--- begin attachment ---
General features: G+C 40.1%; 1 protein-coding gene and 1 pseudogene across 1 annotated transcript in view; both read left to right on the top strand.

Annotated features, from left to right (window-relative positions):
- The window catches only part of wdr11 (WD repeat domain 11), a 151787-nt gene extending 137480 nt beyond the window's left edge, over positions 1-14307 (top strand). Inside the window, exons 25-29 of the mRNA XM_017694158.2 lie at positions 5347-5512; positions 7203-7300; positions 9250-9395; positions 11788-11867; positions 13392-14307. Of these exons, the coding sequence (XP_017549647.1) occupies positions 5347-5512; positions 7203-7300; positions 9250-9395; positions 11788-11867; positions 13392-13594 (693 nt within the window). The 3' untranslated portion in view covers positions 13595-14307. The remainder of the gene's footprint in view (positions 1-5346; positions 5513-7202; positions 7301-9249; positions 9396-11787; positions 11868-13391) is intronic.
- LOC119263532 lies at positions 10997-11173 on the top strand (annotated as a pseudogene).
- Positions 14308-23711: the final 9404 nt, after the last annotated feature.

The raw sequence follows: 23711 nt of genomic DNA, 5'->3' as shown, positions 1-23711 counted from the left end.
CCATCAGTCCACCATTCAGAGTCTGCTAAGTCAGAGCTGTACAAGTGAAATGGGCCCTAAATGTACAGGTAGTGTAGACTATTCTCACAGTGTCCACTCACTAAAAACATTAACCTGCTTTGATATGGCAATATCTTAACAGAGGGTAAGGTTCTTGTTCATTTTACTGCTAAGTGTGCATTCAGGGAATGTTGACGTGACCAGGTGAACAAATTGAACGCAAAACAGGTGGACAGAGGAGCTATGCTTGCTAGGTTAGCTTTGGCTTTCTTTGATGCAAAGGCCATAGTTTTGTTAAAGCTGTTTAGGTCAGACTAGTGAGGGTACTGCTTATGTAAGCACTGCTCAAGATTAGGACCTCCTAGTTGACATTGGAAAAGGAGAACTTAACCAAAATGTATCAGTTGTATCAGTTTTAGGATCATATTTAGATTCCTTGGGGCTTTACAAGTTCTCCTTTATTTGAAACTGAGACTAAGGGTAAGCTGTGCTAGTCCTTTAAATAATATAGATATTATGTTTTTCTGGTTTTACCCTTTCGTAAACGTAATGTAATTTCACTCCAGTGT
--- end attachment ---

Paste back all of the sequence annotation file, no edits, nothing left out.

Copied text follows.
General features: G+C 40.1%; 1 protein-coding gene and 1 pseudogene across 1 annotated transcript in view; both read left to right on the top strand.

Annotated features, from left to right (window-relative positions):
- The window catches only part of wdr11 (WD repeat domain 11), a 151787-nt gene extending 137480 nt beyond the window's left edge, over positions 1-14307 (top strand). Inside the window, exons 25-29 of the mRNA XM_017694158.2 lie at positions 5347-5512; positions 7203-7300; positions 9250-9395; positions 11788-11867; positions 13392-14307. Of these exons, the coding sequence (XP_017549647.1) occupies positions 5347-5512; positions 7203-7300; positions 9250-9395; positions 11788-11867; positions 13392-13594 (693 nt within the window). The 3' untranslated portion in view covers positions 13595-14307. The remainder of the gene's footprint in view (positions 1-5346; positions 5513-7202; positions 7301-9249; positions 9396-11787; positions 11868-13391) is intronic.
- LOC119263532 lies at positions 10997-11173 on the top strand (annotated as a pseudogene).
- Positions 14308-23711: the final 9404 nt, after the last annotated feature.

The raw sequence follows: 23711 nt of genomic DNA, 5'->3' as shown, positions 1-23711 counted from the left end.
CCATCAGTCCACCATTCAGAGTCTGCTAAGTCAGAGCTGTACAAGTGAAATGGGCCCTAAATGTACAGGTAGTGTAGACTATTCTCACAGTGTCCACTCACTAAAAACATTAACCTGCTTTGATATGGCAATATCTTAACAGAGGGTAAGGTTCTTGTTCATTTTACTGCTAAGTGTGCATTCAGGGAATGTTGACGTGACCAGGTGAACAAATTGAACGCAAAACAGGTGGACAGAGGAGCTATGCTTGCTAGGTTAGCTTTGGCTTTCTTTGATGCAAAGGCCATAGTTTTGTTAAAGCTGTTTAGGTCAGACTAGTGAGGGTACTGCTTATGTAAGCACTGCTCAAGATTAGGACCTCCTAGTTGACATTGGAAAAGGAGAACTTAACCAAAATGTATCAGTTGTATCAGTTTTAGGATCATATTTAGATTCCTTGGGGCTTTACAAGTTCTCCTTTATTTGAAACTGAGACTAAGGGTAAGCTGTGCTAGTCCTTTAAATAATATAGATATTATGTTTTTCTGGTTTTACCCTTTCGTAAACGTAATGTAATTTCACTCCAGTGT